By allowing ads to appear on this site, you support the local businesses who, in turn, support great journalism.
Dear Abby 9/17
Shy teen is determined to be more popular in high school
Placeholder Image

    DEAR ABBY: I'm a 13-year-old girl who just entered the eighth grade. I have a few friends, but I often feel like I'm invisible. They never take the time to call me. I guess I could take the first step and call them, but I don't know what to say. I guess I'm a little shy.
    I spent a long, miserable summer with no one to talk to. I want to change this before I start high school next year. I am noticing several cute guys in class. If I have so much trouble with my friendships with other girls, how am I ever going to get to know some of the guys I'm starting to like? How do I get them to notice me? I hate to think I'll just fade into the shadows. Can you help? -- ALONE AND SHY IN CALIFORNIA
    DEAR ALONE AND SHY: The skills you're asking about take practice, and it might be of some comfort to know that, according to my mail, a third of the population is also afflicted to some degree with shyness. The surest way to overcome shyness is to understand that most people have the same feelings of insecurity and fear of not being liked that you do.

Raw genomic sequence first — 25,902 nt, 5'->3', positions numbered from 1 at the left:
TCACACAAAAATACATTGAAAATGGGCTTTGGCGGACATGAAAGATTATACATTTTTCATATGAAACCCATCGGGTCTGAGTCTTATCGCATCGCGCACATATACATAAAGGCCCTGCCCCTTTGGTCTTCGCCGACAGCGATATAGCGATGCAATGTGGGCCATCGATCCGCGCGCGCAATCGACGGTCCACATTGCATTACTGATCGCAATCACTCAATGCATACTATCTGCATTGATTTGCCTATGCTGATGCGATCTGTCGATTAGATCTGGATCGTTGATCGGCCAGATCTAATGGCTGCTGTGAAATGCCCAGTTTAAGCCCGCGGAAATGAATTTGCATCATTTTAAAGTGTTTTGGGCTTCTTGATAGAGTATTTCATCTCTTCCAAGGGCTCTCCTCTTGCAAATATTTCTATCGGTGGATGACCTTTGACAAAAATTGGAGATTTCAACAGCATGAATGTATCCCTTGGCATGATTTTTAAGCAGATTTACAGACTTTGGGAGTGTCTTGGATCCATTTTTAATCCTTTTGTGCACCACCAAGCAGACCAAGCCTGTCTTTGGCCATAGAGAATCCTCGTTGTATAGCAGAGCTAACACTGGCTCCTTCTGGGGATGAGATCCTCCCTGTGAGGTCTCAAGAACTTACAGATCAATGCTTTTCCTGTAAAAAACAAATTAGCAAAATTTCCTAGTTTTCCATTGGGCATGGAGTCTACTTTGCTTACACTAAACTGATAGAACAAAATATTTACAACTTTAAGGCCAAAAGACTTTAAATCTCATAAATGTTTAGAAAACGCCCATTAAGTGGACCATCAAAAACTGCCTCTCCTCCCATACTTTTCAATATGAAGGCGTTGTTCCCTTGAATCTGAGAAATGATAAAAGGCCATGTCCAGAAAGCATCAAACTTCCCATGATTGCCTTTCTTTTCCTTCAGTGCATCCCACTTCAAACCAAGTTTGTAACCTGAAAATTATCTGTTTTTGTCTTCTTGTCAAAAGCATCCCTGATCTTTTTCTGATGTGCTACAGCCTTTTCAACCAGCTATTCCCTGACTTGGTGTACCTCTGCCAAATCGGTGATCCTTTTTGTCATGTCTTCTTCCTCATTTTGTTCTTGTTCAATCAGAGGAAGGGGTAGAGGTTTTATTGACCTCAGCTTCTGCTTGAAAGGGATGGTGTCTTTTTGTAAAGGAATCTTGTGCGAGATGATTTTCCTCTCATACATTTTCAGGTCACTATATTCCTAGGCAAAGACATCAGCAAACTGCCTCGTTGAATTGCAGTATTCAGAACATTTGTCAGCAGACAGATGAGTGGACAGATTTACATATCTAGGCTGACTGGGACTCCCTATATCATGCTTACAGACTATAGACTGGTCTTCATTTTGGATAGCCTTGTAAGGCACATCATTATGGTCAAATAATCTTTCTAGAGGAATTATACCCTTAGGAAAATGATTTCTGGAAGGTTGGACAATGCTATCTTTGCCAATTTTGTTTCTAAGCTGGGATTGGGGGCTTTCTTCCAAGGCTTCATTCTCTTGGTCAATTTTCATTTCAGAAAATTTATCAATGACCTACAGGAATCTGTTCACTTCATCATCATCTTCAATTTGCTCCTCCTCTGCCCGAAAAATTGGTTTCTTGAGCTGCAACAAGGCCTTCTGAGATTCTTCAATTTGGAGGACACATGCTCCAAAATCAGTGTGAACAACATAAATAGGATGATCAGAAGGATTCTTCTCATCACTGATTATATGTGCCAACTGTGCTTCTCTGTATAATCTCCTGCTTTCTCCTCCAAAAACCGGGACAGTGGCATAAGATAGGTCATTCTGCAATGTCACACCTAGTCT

Rather than concentrating on yourself, focus on building the other person's confidence and self-esteem. My mother used to say there are two kinds of people in this world: those who walk into a room and their attitude says, "Here I am!" And those who walk into a room and their attitude says, "There you are!" The there-you-are type is always the most popular.
    Because you're shy, focus yourself on interacting with others in a safe environment. Break the ice by asking someone in your class about a homework assignment. If you can't do it face-to-face, then do it on the phone. Or if you walk into a room and don't know anyone, don't wait for someone to approach you. Select someone who looks lost, approach him — or her — and say, "Hi, my name is 'Emma,' and I don't know a soul here. Do you?" You won't be sorry. It's not being pushy. It's being friendly.
    Another thought: No matter how you feel about yourself, everyone can be charming. Charm, in a nutshell, is putting the other person at ease and making her (or him) feel comfortable and important. The charming person makes the effort to make others feel good about themselves. Forming the habit of making others feel good will make YOU popular to be around.
    These suggestions — and many others — are included in my booklet "How to Be Popular: You're Never Too Young or Too Old." It can be ordered by sending your name and mailing address, plus a check or money order for $6 (U.S. funds), to Dear Abby, Popularity Booklet, P.O. Box 447, Mount Morris, IL 61054-0447. Shipping and handling are included in the price.
    Remember, people who are interested in others are a cinch to be welcomed — and even sought out. So, even if you don't feel you are "perfect," or outgoing or talented, try being charming. It works like a charm.

Sign up for the Herald's free e-newsletter